Translated, this means Bill and the Boyz will force anyone who uses Longhorn to obey rules determined by them, and by the entertainment and software cartels.
[open quotes] the ability to respect business rules across many dimensions, including:
Content coming into a PC from cable, satellite, over the Internet, or on physical media such as next-generation DVDs.
Management of the content on the PC including providing a robust infrastructure that allows ISVs to add value without needing to worry about supporting DRM natively in their applications.
Respecting business rules as content leaves the PC [close quotes]
Delivering “experiences” demands, “significant coordination from technology companies, entertainment companies, government regulators, and service providers but no amount of coordination will be successful unless it`s designed with the needs of the consumer in mind,” says Marsh.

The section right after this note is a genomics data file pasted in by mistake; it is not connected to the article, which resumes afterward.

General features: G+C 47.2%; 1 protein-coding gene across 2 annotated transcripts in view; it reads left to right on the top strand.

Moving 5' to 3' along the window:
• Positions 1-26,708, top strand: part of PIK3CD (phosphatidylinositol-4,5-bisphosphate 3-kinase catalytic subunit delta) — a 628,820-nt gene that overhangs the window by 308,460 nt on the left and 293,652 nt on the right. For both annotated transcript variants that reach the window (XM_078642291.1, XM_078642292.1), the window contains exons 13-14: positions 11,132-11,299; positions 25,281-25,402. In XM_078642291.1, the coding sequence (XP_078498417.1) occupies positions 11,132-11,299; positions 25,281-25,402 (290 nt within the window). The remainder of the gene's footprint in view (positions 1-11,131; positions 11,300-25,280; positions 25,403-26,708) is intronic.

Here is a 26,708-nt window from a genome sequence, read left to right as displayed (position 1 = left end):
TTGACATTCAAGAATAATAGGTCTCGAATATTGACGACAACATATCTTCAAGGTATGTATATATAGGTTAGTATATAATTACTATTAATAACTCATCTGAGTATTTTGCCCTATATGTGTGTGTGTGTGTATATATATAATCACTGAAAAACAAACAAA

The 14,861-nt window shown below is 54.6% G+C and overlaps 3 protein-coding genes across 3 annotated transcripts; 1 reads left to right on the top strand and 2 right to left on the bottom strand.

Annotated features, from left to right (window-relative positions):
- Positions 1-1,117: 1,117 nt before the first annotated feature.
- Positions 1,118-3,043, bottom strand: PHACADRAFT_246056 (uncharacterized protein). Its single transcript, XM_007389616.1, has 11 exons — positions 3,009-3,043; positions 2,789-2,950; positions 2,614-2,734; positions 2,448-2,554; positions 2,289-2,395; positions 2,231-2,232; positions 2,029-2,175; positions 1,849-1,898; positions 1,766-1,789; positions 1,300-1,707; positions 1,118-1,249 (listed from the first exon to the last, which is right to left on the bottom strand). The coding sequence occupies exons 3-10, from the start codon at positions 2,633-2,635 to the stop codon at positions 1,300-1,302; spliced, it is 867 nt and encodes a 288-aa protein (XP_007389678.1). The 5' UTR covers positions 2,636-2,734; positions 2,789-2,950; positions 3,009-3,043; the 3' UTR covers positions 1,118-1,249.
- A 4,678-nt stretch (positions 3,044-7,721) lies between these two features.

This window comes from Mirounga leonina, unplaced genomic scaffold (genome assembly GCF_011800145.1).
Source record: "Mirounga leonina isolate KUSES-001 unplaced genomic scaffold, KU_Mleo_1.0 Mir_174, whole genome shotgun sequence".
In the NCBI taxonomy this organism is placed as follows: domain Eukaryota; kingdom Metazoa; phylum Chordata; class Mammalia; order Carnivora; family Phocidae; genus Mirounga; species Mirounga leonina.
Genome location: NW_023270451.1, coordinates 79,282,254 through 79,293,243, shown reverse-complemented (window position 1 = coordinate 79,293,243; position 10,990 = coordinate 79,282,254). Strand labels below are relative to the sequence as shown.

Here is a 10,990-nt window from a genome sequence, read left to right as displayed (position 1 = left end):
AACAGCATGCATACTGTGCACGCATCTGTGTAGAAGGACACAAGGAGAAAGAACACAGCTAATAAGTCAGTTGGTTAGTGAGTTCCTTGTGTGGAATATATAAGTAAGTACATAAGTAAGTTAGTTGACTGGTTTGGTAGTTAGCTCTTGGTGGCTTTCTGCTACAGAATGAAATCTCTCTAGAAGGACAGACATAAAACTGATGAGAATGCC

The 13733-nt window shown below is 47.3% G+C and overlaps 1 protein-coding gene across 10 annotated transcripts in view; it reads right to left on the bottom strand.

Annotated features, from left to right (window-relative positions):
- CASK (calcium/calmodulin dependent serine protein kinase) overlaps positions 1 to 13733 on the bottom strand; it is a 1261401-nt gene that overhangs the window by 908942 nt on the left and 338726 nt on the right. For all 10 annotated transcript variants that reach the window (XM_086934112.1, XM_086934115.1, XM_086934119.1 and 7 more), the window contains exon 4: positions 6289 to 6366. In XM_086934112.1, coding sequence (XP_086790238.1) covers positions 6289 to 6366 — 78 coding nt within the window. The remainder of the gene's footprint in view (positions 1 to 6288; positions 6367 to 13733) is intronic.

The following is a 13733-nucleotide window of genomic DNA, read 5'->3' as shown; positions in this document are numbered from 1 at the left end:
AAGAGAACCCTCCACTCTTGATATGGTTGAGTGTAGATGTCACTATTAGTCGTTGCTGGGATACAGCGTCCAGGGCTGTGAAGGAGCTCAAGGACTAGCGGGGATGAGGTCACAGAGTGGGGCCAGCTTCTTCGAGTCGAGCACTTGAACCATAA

Ah Yes. The Consumer.
Later, he says:
“Content owners need to be able to specify how others access their Intellectual Property or else there will be no incentive for them to allow content to flow across different distribution vehicles and throughout the home to provide the new experiences everyone seeks.
“To date the Windows Media Format, and the Windows Media DRM platform have been key enablers of new experiences on the PC, and on a growing number of device types. While this ecosystem continues to grow, any company can take advantage of the open architecture of the PC and Windows to develop their own DRM system or media format and many have.”
The white paper describes how anti-hacker “output protection mechanisms complement the protection against software attacks provided by the Protected Environment in Windows Longhorn” and .how, “This collection of protect-tion mechanisms helps make the Longhorn PC a much safer place for premium content”.
So what makes up the collection? Bill and the Boyz sum things up like this:
PVP-OPM provides output control
PVP-OPM provides reliable control of the various output protection schemes such as HDCP, Macrovision, CGMS-A, and resolution constrictors. It uses a simpler form of HFS for authentication and requires Content Industry robustness rules to be met for hardware implementations.